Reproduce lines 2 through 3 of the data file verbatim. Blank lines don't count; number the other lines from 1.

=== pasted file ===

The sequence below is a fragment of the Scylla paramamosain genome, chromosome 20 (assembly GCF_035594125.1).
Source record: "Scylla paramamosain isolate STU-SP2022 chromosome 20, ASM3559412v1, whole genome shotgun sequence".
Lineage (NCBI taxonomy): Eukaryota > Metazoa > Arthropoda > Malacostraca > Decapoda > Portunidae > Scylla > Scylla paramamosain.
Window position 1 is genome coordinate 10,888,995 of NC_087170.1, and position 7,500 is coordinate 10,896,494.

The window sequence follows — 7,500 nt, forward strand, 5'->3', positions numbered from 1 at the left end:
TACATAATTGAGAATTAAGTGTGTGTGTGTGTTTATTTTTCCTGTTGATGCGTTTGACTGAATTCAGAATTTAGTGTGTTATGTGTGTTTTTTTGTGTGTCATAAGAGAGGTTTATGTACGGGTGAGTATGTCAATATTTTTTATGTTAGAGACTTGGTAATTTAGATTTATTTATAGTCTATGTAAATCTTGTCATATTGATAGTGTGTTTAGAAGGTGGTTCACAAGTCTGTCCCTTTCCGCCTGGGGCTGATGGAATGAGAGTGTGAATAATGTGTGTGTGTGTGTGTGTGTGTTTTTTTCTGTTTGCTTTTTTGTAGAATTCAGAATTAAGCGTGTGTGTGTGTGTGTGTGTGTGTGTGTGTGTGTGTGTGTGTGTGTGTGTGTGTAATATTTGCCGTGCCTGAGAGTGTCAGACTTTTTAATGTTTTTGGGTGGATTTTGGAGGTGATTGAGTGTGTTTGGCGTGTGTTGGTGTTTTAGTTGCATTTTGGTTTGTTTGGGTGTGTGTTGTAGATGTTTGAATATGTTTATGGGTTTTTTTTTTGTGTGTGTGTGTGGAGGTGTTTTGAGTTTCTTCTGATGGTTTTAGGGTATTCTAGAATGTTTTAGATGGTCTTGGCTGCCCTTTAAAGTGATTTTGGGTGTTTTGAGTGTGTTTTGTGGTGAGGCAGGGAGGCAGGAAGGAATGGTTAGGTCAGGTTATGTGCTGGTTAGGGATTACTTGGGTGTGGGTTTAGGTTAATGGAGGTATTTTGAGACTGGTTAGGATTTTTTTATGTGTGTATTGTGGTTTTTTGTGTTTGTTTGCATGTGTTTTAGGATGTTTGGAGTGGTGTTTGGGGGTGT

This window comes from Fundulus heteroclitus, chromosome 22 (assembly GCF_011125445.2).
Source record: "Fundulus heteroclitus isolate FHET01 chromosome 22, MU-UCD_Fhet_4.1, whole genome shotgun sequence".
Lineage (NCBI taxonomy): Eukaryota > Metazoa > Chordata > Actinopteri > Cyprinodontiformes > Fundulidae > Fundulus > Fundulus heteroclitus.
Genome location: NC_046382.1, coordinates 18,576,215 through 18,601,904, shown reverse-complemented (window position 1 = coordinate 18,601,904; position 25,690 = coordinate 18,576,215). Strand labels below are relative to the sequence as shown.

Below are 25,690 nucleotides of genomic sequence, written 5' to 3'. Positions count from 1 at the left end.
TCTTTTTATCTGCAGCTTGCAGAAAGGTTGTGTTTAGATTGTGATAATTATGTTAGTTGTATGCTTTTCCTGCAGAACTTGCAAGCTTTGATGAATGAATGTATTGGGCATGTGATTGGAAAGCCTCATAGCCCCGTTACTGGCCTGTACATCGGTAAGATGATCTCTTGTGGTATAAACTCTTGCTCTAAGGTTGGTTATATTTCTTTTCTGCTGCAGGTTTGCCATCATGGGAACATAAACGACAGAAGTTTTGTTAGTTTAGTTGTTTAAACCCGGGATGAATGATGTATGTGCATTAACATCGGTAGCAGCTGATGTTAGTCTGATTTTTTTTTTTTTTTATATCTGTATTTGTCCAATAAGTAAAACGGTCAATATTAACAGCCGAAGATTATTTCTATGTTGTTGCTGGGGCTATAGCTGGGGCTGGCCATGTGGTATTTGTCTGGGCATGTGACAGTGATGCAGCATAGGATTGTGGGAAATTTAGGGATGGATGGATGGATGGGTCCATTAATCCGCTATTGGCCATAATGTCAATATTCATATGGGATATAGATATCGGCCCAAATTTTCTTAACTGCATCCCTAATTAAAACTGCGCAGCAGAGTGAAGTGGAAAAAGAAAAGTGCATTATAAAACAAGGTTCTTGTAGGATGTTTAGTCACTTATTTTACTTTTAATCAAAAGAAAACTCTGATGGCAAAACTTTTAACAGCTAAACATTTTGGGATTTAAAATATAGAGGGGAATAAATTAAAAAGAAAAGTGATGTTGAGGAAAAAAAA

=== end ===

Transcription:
Source record: "Scylla paramamosain isolate STU-SP2022 chromosome 20, ASM3559412v1, whole genome shotgun sequence".
Lineage (NCBI taxonomy): Eukaryota > Metazoa > Arthropoda > Malacostraca > Decapoda > Portunidae > Scylla > Scylla paramamosain.